Safely across, we climbed the final section onto the mist-shrouded plateau and there before us were the animals I’d hoped to show Bart – the reindeer! Thousands of years ago reindeer were native to Scotland but as climates warmed after the last ice age their populations dwindled and died out. This small herd in the Cairngorms of about fifty animals was reintroduced in 1952. The reintroduction was largely an experiment but they thrived in this place which is much like their native home in  Scandinavia - the climate is similar, the vegetation is like that of the Arctic tundra and Ikea's not too far for those must-have soft furnishings. The herd is semi-wild in that the reindeer live natural lives out here in the mountains but there are always folk down below keeping an eye on them.   

After our reindeer encounter, we pitched the tent on a high shelf above Loch Einich on a grey, grim evening and blethered the hours away until bed. Goodness knows what we talk about on these long evenings in the tent – probably stories of adventures passed and dreams of ones yet to come. The next morning we unzipped the tent to dense banks of clouds billowing up from the loch but by the time we’d had breakfast and packed up, the weather was clearing. So we trekked around the rim of the great corrie that holds Loch Einich, gasping with awe from the top of the sheer, rock cliffs that plunge down to the water. We picked off the modest peak of Sgor Gaoith before finding a steep route down through the rocks and scree. 

We were soon trekking along the quiet shores of Loch Einich, marvelling at the mirror surface of the water. After a picnic lunch on the beach, we retrieved our bikes from the heather and fairly flew back down the glen. As we arrived back at the van in Glen More, a few heavy drops of water splattered on the road.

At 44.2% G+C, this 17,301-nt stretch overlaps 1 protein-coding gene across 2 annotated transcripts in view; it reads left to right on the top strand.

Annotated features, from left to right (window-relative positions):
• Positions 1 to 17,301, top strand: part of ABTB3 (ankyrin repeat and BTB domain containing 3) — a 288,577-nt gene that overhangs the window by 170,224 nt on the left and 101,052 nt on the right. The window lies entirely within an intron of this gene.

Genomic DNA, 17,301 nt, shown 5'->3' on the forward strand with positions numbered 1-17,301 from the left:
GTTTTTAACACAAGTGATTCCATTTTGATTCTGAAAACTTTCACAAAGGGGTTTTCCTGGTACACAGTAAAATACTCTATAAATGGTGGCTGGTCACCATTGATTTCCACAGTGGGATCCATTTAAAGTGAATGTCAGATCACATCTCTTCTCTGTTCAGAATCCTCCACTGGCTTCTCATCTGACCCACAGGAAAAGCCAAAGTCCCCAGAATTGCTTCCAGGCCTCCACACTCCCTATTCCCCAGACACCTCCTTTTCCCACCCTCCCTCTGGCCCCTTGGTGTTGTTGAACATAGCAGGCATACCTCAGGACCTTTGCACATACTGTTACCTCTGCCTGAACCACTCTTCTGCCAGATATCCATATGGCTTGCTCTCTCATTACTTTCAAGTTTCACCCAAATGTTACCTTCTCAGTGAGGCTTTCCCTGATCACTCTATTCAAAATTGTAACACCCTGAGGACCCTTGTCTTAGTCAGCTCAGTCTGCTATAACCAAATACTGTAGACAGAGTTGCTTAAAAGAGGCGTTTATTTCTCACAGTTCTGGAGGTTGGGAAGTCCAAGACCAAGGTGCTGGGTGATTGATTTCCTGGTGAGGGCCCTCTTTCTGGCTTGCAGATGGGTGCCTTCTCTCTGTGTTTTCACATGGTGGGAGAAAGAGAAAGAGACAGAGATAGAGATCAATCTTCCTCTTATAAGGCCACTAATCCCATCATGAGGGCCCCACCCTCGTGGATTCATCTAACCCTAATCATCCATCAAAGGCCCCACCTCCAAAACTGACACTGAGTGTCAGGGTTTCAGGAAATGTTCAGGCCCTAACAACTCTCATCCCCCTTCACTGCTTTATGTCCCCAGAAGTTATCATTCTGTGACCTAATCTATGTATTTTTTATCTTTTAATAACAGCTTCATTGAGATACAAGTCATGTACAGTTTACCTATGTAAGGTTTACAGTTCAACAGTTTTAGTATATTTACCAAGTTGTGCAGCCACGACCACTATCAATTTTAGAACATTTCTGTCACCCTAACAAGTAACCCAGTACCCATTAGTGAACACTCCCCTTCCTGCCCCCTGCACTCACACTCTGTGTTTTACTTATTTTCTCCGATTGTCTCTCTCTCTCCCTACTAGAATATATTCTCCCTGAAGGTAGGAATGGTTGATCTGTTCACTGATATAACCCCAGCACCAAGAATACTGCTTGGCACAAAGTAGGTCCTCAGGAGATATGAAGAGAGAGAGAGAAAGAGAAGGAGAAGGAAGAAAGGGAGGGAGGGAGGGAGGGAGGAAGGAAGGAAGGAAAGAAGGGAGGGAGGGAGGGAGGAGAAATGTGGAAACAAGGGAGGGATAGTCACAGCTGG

I was delighted to turn to Bart and say “Looks like rain, dear”.

Fact file
Start/finish: Glen More
Map: OS Landranger 36
Route: From Glen More take the Old Logging Way bike route opposite the shop/café and follow it towards Aviemore as far as the north end of Loch Morlich. Pick up the dirt road to Rothiemurchus Lodge turning off to the right at the signpost for the Lairig Ghru. Continue to Cairngorm Club Footbridge, cross it and keep cycling west to Gleann Einich. Cycle up Gleann Einich (one easy river crossing) and before you reach the loch, hide your bike in the heather and take the uphill path marked by a stone cairn which tops out on the plateau. There’s no trail at the top but follow the high rim of the huge corrie that holds Loch Einich round to the Munro, Sgor Gaoith. Retrace your steps a little way to find an indistinct route down the back wall of the corrie above the end of the loch. Be sure to find the right route down as there are steep crags here. It becomes a more firm path and is marked on the map further down. Return to your bike via the shores of Loch Einich and retrace your outward cycle route.
Tip: If you fancy a morning coffee before you start, head to the café inside Glen More Shop – it’s got a great view of the bird feeders at the back where you can get really close to red squirrels and the local birdlife.

1 comment:

  1. Nice to see you cycling over the bridge that specifically asks you to dismount. Always good to have someone visit us here and ignore simple, polite requests. Ach well, was enjoying the blog until I seen that. Pity.